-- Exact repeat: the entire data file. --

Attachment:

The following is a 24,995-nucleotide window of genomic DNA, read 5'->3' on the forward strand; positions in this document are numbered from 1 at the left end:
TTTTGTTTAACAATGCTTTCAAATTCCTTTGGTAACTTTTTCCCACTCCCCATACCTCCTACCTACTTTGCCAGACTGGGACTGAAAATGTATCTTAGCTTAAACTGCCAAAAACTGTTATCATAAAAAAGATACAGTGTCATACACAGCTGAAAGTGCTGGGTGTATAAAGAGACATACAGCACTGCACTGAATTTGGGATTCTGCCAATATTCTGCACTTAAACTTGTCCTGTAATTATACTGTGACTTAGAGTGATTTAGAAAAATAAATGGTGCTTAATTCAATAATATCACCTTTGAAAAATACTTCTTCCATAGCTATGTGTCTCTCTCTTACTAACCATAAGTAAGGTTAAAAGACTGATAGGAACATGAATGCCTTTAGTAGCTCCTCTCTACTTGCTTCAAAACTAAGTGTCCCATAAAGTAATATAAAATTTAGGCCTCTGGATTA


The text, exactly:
The following is a 24,995-nucleotide window of genomic DNA, read 5'->3' on the forward strand; positions in this document are numbered from 1 at the left end:
TTTTGTTTAACAATGCTTTCAAATTCCTTTGGTAACTTTTTCCCACTCCCCATACCTCCTACCTACTTTGCCAGACTGGGACTGAAAATGTATCTTAGCTTAAACTGCCAAAAACTGTTATCATAAAAAAGATACAGTGTCATACACAGCTGAAAGTGCTGGGTGTATAAAGAGACATACAGCACTGCACTGAATTTGGGATTCTGCCAATATTCTGCACTTAAACTTGTCCTGTAATTATACTGTGACTTAGAGTGATTTAGAAAAATAAATGGTGCTTAATTCAATAATATCACCTTTGAAAAATACTTCTTCCATAGCTATGTGTCTCTCTCTTACTAACCATAAGTAAGGTTAAAAGACTGATAGGAACATGAATGCCTTTAGTAGCTCCTCTCTACTTGCTTCAAAACTAAGTGTCCCATAAAGTAATATAAAATTTAGGCCTCTGGATTA